Growth velocity in children with environmental enteric dysfunction is associated with specific bacterial and viral taxa of the gastrointestinal tract in malawian children

Chandni Desai, Scott A. Handley, Rachel Rodgers, Cynthia Rodriguez, Maria I. Ordiz, Mark J. Manary, Lori Holtz

Research output: Contribution to journalArticle

Abstract

Environmental enteric dysfunction (EED) is characterized by diffuse villous atrophy of the small bowel. EED is strongly associated with stunting, a major public health problem linked to increased childhood morbidity and mortality. EED and subsequent stunting of linear growth are surmised to have microbial origins. To interrogate this relationship, we defined the comprehensive virome (eukaryotic virus and bacteriophage) and bacterial microbiome of a longitudinal cohort of rural Malawian children with extensive metadata and intestinal permeability testing at each time point. We found thirty bacterial taxa differentially associated with linear growth. We detected many eukaryotic viruses. Neither the total number of eukaryotic families nor a specific viral family was statistically associated with improved linear growth. We identified 3 differentially abundant bacteriophage among growth velocities. Interestingly, there was a positive correlation between bacteria and bacteriophage richness in children with subsequent adequate/moderate growth which children with subsequent poor growth lacked. This suggests that a disruption in the equilibrium between bacteria and bacteriophage communities might be associated with subsequent poor growth. Future studies of EED and stunting should include the evaluation of viral communities in addition to bacterial microbiota to understand the complete microbial ecology of these poorly understood entities.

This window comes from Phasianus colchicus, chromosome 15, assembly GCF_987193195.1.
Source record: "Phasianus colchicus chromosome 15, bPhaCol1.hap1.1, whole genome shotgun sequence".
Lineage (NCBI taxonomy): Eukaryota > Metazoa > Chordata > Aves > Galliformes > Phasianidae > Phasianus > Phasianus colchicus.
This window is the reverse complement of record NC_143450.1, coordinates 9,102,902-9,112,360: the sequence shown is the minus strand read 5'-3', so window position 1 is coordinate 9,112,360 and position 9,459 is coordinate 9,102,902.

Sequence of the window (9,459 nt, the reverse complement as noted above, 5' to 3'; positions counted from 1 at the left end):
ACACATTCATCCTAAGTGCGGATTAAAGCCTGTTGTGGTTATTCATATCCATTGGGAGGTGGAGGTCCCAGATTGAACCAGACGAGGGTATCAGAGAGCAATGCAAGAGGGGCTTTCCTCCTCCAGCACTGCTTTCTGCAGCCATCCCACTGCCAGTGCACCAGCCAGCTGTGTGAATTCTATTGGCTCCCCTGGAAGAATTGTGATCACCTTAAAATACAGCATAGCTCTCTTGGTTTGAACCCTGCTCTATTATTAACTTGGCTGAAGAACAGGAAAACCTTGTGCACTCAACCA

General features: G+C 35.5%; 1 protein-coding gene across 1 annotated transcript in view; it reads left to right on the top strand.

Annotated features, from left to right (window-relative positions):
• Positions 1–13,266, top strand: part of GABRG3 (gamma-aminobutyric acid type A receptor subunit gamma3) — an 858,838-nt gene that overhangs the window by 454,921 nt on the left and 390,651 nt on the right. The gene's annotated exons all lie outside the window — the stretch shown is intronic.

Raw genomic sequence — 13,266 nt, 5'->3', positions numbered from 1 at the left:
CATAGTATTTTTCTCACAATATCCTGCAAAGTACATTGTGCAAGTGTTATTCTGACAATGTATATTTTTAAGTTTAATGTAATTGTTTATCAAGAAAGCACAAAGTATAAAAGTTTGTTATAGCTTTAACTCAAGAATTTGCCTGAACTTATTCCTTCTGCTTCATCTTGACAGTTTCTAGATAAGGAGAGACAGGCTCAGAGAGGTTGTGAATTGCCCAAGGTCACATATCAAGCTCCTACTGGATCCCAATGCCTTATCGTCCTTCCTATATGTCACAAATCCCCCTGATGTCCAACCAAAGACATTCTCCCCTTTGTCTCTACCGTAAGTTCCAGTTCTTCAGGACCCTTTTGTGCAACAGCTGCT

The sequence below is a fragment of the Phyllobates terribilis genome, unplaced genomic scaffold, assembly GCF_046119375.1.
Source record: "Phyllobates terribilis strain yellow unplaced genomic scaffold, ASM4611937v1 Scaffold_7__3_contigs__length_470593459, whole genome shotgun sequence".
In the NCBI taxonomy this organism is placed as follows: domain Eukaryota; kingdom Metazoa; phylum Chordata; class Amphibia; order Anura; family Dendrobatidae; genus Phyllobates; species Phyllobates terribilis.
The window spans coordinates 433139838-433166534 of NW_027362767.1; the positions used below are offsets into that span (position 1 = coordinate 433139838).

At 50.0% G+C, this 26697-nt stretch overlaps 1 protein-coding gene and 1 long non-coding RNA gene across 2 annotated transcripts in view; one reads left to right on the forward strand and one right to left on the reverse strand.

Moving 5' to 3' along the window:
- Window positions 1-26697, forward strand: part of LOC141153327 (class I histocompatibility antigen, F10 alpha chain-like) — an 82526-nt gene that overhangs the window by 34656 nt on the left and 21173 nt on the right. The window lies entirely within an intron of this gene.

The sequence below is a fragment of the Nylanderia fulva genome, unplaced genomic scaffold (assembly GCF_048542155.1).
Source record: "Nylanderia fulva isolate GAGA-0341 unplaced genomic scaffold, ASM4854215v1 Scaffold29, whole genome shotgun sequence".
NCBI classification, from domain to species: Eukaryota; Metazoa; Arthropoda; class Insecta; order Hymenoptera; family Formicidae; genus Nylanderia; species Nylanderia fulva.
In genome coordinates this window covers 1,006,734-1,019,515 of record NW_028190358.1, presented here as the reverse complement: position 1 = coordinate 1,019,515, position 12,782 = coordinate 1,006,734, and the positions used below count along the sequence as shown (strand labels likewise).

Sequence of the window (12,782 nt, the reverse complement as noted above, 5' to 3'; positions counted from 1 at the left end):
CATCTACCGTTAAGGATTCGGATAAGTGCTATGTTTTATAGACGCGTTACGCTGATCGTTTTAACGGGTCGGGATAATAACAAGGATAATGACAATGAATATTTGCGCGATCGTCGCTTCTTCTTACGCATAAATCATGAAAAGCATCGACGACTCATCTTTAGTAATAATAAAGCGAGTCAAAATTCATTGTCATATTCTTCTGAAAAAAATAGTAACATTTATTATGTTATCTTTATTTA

Original languageEnglish
Article numbere0008387
Pages (from-to)1-18
Number of pages18
JournalPLoS neglected tropical diseases
Volume14
Issue number6
DOIs
StatePublished - Jun 2020

Fingerprint Dive into the research topics of 'Growth velocity in children with environmental enteric dysfunction is associated with specific bacterial and viral taxa of the gastrointestinal tract in malawian children'. Together they form a unique fingerprint.

  • Cite this